Nor does Bissinger forget the human touch. I like his treatment, particularly of pitchers who struggle to stay at the top of their game—through numerous hardships, and when the medical advice is to give it all up. Like this paragraph about this relief pitcher:
He was prone to the ill-timed dinger. Sometimes the cutter slipped a bit, landing over the plate when he wanted it more inside. Sometimes when Matheny wanted to go back away, Eldred shook him off and went inside, with the result a double pulled down the line. But he had appeared in 50 games during the season up until this moment in the bottom of the sixth. He had thrown fifty-one innings and struck out an equal number. He led the Cardinals’ relievers in wins with seven. And sometimes, when he threw the four-seamer and it went to the spot he intended and it exploded with a pop in the back of the catcher’s glove as the hitter swung through it, he knew exactly why he was here: not for the money, not for glory, not to build up his own statistical package, but because it was still where he belonged.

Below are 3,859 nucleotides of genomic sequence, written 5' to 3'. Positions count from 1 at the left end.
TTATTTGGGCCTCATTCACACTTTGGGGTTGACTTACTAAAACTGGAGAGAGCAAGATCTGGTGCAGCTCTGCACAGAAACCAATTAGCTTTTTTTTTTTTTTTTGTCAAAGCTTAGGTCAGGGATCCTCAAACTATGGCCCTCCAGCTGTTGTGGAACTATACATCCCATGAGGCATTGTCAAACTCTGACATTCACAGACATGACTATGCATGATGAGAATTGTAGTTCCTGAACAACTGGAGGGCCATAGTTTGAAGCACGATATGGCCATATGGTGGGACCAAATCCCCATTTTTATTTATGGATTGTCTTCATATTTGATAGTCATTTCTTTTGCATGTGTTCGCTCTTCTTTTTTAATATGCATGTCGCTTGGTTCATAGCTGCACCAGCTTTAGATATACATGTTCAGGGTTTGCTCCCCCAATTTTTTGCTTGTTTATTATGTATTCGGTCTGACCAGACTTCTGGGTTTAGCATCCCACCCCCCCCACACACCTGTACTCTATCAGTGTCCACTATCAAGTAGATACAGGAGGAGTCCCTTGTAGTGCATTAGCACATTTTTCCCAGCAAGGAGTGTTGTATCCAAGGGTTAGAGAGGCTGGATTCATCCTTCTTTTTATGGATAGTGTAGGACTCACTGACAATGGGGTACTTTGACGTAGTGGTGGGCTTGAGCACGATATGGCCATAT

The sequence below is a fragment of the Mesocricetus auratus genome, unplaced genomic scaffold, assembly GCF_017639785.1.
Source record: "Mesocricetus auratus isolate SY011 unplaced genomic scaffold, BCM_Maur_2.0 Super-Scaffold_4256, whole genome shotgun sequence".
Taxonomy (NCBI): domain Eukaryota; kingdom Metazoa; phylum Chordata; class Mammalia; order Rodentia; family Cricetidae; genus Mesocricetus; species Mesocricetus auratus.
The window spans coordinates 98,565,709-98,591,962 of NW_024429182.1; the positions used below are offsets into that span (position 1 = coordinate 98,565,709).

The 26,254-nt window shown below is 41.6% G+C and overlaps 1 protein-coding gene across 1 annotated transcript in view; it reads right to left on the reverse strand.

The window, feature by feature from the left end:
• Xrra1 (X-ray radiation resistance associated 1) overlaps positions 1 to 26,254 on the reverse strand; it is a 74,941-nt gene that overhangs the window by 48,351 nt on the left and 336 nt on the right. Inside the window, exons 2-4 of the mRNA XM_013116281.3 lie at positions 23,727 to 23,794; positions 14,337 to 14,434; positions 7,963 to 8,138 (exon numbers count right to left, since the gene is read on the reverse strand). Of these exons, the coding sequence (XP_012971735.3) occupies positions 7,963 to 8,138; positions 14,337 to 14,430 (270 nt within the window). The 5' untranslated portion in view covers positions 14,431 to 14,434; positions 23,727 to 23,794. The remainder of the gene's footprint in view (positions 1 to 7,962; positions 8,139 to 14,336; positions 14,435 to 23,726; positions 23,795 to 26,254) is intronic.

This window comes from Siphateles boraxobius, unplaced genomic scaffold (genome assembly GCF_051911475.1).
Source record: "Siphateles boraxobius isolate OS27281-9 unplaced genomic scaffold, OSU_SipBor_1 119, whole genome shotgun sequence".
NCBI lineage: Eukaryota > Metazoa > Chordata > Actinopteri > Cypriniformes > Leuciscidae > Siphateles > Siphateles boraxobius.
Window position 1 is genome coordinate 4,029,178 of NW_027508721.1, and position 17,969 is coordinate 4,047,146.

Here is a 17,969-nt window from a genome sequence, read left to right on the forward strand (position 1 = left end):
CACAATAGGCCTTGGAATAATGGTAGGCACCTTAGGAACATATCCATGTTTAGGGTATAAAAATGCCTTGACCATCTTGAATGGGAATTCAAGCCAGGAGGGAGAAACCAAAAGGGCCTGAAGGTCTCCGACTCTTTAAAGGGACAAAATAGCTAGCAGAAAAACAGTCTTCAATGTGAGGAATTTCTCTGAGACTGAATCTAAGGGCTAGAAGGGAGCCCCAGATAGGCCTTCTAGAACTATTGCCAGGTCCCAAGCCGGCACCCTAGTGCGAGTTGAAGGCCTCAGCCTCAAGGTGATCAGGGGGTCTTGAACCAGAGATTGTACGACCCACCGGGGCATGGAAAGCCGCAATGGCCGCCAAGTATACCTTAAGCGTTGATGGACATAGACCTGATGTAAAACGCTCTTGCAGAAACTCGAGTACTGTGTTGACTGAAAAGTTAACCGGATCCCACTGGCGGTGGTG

I came to this book by accident—it was on a $1 shelf at a book fair in the local mall—but I’m glad I did. It renews my faith in the game and [most of] the men who take part in it, and it helps me to ignore the Jasism that continues to infect any honest human enterprise. [For the near future, my baseball dollars will be spent in minor-league stadiums of Toledo, Lansing, or Grand Rapids.]